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"We Tibetans are looking for a legitimate and meaningful autonomy, an arrangement that would enable Tibetans to live within the framework of the People’s Republic of China."

Representative Thubten Samdup la opens "The Missing Peace -- Artists Consider the Dalai Lama" exhibition at the Nobel Museum in Stockholm

October 13, 2010

Office of Tibet, London
October 10, 2010

Mr Thubten Samdup, Representative of His Holiness
the Dalai Lama at the Office of Tibet, London,
yesterday opened "The Missing Peace - Artists
Consider the Dalai Lama" exhibition at the Nobel
Museum in Stockholm, Sweden, at the invitation of
the museum's Director, Mr Olov Amelin. The Nobel
Museum wrote on its website that through this
exhibition it "wishes to highlight the Nobel
Peace Prize Laureate of 1989, the 14th Dalai Lama".

In the exhibition, artists representing different
countries were asked to give their perspectives
on His Holiness the Dalai Lama and his
endeavours. The artwork shown at the Nobel Museum
are a selection of the 88 artworks included in
"The Missing Peace ­ Artists Consider the Dalai
Lama" and features paintings and sculptures, as
well as photography and video installations.

The opening was addressed by Mr Olov Amelin,
Darlene Markovich from the Committee of 100 for
Tibet and Mr Thubten Samdup. In his address at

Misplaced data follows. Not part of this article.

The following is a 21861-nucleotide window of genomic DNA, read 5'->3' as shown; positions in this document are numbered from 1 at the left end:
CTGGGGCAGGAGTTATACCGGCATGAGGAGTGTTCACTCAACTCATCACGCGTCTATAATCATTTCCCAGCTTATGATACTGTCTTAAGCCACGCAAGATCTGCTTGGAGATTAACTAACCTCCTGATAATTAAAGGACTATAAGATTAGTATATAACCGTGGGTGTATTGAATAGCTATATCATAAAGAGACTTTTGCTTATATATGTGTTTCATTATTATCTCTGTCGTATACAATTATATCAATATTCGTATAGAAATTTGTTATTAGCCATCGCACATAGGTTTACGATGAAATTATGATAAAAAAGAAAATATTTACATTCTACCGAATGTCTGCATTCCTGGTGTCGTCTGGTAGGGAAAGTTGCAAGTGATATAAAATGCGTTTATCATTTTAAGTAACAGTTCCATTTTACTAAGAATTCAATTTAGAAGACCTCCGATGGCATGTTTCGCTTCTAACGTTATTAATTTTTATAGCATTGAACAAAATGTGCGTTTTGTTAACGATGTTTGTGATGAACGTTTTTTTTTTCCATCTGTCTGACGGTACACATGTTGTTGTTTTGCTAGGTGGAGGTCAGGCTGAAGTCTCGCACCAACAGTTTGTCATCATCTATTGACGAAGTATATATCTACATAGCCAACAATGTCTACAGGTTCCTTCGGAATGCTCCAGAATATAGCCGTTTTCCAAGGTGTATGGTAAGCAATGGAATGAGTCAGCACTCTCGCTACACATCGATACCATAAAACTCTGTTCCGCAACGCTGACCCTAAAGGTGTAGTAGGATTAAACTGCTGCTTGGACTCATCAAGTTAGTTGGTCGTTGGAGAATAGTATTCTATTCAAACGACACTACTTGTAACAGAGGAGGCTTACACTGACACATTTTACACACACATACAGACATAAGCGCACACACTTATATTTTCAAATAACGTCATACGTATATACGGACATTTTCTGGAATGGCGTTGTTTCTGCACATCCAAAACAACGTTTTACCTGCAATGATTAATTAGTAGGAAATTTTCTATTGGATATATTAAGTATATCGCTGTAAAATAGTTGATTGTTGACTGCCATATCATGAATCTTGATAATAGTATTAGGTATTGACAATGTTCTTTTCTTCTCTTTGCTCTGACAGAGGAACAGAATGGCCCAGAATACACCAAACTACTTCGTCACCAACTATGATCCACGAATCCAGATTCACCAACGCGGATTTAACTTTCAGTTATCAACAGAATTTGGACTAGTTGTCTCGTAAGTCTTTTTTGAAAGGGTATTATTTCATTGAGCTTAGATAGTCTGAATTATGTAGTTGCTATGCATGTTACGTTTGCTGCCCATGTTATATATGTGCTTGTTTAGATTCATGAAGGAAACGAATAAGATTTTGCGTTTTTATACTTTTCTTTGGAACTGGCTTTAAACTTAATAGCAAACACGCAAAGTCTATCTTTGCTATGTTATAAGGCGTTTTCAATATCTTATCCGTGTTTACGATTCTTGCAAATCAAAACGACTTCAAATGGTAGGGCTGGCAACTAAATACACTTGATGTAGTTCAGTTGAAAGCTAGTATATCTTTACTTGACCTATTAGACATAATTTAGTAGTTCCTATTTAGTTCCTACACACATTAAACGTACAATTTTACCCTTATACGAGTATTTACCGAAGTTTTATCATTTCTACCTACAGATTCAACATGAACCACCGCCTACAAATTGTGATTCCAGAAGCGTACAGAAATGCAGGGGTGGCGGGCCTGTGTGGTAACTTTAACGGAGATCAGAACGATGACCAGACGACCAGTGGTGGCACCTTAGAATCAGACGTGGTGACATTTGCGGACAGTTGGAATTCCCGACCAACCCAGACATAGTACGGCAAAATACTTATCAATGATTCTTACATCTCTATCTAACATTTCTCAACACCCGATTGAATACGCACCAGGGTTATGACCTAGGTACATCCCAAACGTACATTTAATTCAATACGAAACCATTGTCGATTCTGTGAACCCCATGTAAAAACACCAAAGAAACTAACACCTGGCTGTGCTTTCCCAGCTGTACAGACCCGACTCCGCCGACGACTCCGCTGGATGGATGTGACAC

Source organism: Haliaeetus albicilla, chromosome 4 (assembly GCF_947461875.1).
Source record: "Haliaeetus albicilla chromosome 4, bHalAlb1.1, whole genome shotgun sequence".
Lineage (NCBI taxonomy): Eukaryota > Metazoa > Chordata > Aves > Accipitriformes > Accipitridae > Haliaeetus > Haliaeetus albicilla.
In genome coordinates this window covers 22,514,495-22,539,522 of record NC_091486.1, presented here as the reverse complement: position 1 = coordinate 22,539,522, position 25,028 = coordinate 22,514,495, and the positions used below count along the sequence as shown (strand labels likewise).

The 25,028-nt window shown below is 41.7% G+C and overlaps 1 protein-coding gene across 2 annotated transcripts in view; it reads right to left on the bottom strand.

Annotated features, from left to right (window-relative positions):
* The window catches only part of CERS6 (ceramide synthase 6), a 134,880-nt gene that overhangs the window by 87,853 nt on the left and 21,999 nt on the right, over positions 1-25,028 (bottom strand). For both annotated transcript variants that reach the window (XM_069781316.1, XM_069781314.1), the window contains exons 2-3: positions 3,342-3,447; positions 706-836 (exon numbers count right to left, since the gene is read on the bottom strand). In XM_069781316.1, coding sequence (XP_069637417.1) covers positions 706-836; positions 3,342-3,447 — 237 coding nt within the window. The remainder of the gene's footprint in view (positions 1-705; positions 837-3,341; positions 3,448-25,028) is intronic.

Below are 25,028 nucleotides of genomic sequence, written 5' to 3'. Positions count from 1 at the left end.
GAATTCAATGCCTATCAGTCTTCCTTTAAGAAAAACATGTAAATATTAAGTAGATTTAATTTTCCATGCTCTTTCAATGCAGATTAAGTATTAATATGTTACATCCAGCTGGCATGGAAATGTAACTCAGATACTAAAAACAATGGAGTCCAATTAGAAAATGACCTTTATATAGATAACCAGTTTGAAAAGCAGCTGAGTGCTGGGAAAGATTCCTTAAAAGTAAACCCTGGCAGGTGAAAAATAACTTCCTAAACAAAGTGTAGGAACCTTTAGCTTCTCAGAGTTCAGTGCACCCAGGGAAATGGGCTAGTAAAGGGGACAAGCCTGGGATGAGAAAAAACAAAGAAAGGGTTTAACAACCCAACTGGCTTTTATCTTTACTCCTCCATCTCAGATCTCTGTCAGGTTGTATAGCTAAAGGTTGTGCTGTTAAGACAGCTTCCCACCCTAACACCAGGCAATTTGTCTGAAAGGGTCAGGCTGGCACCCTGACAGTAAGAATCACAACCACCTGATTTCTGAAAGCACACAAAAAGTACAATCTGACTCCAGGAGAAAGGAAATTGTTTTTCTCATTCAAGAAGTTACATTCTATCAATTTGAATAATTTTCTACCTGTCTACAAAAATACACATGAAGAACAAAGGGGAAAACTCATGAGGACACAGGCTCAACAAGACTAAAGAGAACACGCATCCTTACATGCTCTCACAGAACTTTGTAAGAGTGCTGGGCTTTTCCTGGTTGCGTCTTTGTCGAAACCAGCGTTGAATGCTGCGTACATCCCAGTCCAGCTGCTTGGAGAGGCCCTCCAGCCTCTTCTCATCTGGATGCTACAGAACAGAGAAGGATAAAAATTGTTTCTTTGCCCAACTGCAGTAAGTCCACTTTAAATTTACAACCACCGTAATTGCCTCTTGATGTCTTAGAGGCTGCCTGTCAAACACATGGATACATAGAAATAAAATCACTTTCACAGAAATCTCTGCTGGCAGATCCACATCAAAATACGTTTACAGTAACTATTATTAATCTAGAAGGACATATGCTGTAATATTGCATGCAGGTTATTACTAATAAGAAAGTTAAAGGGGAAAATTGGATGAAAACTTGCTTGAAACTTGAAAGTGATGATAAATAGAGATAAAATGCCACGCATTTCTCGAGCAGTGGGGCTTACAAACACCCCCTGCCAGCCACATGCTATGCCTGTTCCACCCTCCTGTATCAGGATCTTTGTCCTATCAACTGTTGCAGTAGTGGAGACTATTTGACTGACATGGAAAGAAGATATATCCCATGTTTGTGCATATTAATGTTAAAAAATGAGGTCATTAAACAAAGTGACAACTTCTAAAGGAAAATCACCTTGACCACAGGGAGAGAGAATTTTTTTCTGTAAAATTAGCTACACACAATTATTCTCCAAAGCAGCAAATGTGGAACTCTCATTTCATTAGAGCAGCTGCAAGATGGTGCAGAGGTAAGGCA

the opening, Mr Samdup informed the invited
guests about His Holiness the Dalai Lama's
continuous efforts to promote human values such
as compassion and tolerance, His Holiness'
commitment to promoting understanding and harmony
among the world's major religious traditions, and
His Holiness' ongoing efforts to resolve the
Tibetan issue through dialogue with the Chinese
leadership. The Representative also read out His
Holiness the Dalai Lama's statement issued
earlier in the day on the awarding of the Nobel
Peace Prize to the jailed Chinese dissident Mr Liu Xiaobo.

Speaking of the exhibition, Mr Samdup said: The
Missing Peace art exhibit features many splendid
works which consider the Dalai Lama; his
invaluable message and example. These artistic
portraits, produced by a remarkable group of
contemporary artists, are intended as
contemplations on ‘peace’ with His Holiness as
inspirational model. Their works attempt to
express an art that would be ‘a catalyst for
peace’; where the artist seeks to convey a compassionate ‘way of seeing’”.

The Representative further added: Acknowledging
the important communicative and inspirational
role of art, His Holiness is pleased that these
art works seek to create what he terms ‘zones of
peace, intended to inspire others, to generate
compassion, love and patience, essential if human
beings are to attain happiness’.

The exhibition at the Nobel Museum opens to the
public from the 9th October 2010 until the 2nd
January 2011. The exhibition was produced by the
Committee of 100 for Tibet and The Dalai Lama
Foundation in 2005 and has toured in the United
States, Spain and Romania before arriving in Stockholm.
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